Consume crispy and fresh
Tender Swiss chard leaves that grow in your own bed are crisp, fresh and full to the brim with vitamins. Processing them into delicious dishes in this condition is ideal.
- Storing Swiss chard - tips for storage
- Growing dates for Swiss chard
- Wintering chard properly
So only pick these vegetables if you will use them for cooking immediately afterwards. This also applies to sensible freezing when the harvest quantity exceeds current consumption.
With supermarket goods, you should also pay attention to freshness. The main summer season seduces with low prices. But the warm air temperature quickly causes a loss of moisture and causes the leaves to wither. Buy only plump-looking Swiss chard and stock up on cheap, frozen supplies for the winter.
The best method of preservation: freezing
Always keep in mind that fresh Swiss chard can only be stored temporarily in the refrigerator for a very short time. If you can already foresee that the preparation will not be possible as quickly as possible, you will need another storage method. Freezing is then the salvation as it can save most of the valuable ingredients and even the green color for a long time.
- Cut off any dry stem ends.
- Wash the chard thoroughly several times until no more earth or sand remains on the leaves.
- Separate thick stems from the green leaves.
- Cut the stems into small, bite-sized pieces.
- Depending on your preference, cut the leaves into fine or coarse strips. Don't mix these with the stems just yet.
Blanch first, then freeze
The tender leaves and thick stems must be put in boiling water separately, as they take different lengths of time.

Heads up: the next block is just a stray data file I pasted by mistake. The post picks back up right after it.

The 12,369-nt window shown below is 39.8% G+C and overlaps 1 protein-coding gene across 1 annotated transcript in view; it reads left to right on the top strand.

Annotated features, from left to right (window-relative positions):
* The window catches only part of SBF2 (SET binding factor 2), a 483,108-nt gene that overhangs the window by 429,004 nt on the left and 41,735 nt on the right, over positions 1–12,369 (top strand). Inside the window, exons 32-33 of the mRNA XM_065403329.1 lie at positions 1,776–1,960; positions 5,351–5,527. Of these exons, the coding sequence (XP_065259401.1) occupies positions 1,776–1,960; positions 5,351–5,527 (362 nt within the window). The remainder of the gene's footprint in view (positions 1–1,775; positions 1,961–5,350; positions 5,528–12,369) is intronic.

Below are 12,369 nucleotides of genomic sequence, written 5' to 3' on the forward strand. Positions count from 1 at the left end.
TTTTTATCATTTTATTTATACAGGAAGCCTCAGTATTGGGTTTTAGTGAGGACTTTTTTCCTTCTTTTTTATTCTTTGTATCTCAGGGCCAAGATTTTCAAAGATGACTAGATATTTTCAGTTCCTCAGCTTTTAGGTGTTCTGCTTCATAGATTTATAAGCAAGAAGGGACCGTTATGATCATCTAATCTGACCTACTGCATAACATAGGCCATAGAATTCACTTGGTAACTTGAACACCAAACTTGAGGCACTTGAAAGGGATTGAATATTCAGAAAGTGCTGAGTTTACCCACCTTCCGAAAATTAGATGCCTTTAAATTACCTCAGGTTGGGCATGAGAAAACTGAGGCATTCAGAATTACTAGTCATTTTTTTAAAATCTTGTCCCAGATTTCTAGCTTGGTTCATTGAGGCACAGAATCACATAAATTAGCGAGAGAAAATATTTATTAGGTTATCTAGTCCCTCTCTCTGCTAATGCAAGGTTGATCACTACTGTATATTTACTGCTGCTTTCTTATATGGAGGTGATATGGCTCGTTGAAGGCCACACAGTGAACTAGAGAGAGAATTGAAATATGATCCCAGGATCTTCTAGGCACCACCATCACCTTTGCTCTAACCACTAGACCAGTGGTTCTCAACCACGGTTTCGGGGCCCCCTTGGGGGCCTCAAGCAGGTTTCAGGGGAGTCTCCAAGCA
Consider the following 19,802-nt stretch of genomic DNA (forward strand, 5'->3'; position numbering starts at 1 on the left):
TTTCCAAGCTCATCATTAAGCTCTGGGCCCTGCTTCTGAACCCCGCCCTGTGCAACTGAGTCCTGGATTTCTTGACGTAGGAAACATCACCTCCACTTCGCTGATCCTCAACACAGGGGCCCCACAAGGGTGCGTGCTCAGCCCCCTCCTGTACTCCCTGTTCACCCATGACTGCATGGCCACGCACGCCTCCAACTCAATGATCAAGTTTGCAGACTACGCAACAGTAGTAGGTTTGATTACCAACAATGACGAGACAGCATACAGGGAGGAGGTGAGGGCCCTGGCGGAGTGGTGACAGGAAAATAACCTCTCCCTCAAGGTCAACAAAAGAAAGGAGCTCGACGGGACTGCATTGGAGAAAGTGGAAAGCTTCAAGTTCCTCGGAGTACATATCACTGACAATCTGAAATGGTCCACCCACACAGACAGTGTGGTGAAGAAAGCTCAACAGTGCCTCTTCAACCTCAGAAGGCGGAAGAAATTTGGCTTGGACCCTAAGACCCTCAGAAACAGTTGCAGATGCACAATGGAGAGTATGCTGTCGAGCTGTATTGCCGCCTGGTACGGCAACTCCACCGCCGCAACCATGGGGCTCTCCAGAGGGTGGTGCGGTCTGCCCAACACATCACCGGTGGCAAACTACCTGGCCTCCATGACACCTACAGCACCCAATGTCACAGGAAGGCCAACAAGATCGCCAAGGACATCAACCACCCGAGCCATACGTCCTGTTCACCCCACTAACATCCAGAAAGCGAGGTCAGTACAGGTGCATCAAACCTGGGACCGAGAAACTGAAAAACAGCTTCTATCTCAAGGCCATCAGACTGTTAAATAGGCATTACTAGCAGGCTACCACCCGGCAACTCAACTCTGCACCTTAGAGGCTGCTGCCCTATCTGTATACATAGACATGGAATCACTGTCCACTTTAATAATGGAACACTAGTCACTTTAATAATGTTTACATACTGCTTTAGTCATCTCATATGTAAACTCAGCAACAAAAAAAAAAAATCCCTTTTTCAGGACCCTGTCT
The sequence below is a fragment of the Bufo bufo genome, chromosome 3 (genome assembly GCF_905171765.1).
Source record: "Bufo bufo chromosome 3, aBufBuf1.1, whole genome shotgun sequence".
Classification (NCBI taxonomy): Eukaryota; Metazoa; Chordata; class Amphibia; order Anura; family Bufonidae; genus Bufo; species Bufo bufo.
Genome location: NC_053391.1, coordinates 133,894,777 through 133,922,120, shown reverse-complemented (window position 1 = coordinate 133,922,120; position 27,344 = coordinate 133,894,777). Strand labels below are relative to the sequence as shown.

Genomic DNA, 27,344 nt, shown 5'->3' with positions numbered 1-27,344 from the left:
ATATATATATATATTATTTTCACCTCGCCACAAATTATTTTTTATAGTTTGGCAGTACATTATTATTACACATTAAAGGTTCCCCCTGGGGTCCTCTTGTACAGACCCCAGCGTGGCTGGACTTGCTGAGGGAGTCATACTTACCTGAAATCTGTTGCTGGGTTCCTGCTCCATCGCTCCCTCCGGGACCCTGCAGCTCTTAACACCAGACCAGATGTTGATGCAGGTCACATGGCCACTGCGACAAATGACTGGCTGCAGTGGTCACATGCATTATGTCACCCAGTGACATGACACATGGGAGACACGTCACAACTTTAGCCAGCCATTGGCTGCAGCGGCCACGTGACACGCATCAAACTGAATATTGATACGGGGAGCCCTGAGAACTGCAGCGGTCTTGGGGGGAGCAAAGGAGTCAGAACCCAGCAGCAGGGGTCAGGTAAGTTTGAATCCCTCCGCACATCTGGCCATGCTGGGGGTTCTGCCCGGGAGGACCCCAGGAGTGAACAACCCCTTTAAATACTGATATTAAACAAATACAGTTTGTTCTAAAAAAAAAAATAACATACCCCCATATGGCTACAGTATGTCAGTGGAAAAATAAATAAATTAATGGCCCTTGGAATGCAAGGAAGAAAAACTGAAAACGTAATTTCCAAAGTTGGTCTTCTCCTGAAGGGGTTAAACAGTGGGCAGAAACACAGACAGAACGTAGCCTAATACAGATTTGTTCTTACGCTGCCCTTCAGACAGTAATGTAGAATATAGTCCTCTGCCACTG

- Blanch the stems for 2-3 minutes
- Blanch the leaves for 1 minute
- in a large saucepan with lightly salted water
- Quench in ice water
The hot bath offers these advantages
The features listed below that blanching gives frozen vegetables speak convincingly in favor of this step:
- the color is retained
- Swiss chard “shrinks” and takes up less space in the chest
- Vitamins are spared
Freeze Swiss chard properly
The blanched and cooled chard should first drain well. It can also be gently patted dry with kitchen paper.
Divide the amount of chard into smaller portions. Put them in suitable, well-sealable containers. In terms of environmental friendliness, these can also be made of glass. Cleaned jam jars, for example, are ideal as containers for frozen food.
Do not fill glasses to the brim as the frozen contents will expand a little. They could burst in the freezer.
Shelf life and thawing
Frozen Swiss chard can be left in the freezer for 8 to 12 months. It does not have to thaw, but can be frozen in the cooking food. It will continue to cook in it within a few minutes.
Conclusion for quick readers
- Preservation: Fresh Swiss chard cannot be stored for long, so freezing is the best preservation method
- Ideal time: Summer is chard season and the ideal time to freeze excess harvest or cheap shopping
- Prerequisite: Only fresh and crisp leaves offer the best quality, also for the freezer
- Preparation: cut off dry stem ends; Wash the Swiss chard thoroughly; Separate the stems from the green
- Preparation: cut stems into bite-sized pieces, cut leaves into strips; Do not mix leaves and stems
- Blanching: Put in salted and boiling water; Cook stalks for 2 to 3 minutes; Leaves only 1 minute
- Quenching: Put the blanched Swiss chard directly into ice water and cool it down; then take it out immediately
- Advantages: color is retained; Vitamins are spared; “Shrunken” Swiss chard takes up less space
- Portioning: First allow the Swiss chard to drain well; then divide into smaller portions;
- Filling: fill suitable containers with Swiss chard; Environmental aspects also speak in favor of glass glasses
- Tip: do not fill the glass container to the brim; Frozen food expands and can burst
- Freezing: Label container with contents and date; Place in the freezer immediately
- Shelf life: Frozen Swiss chard can be kept between 8 and 10 months.
- Defrosting: Use straight from the freezer and place in cooking food while still frozen.
The garden journal freshness-ABC
How can fruit and vegetables be stored correctly so that they stay fresh as long as possible?
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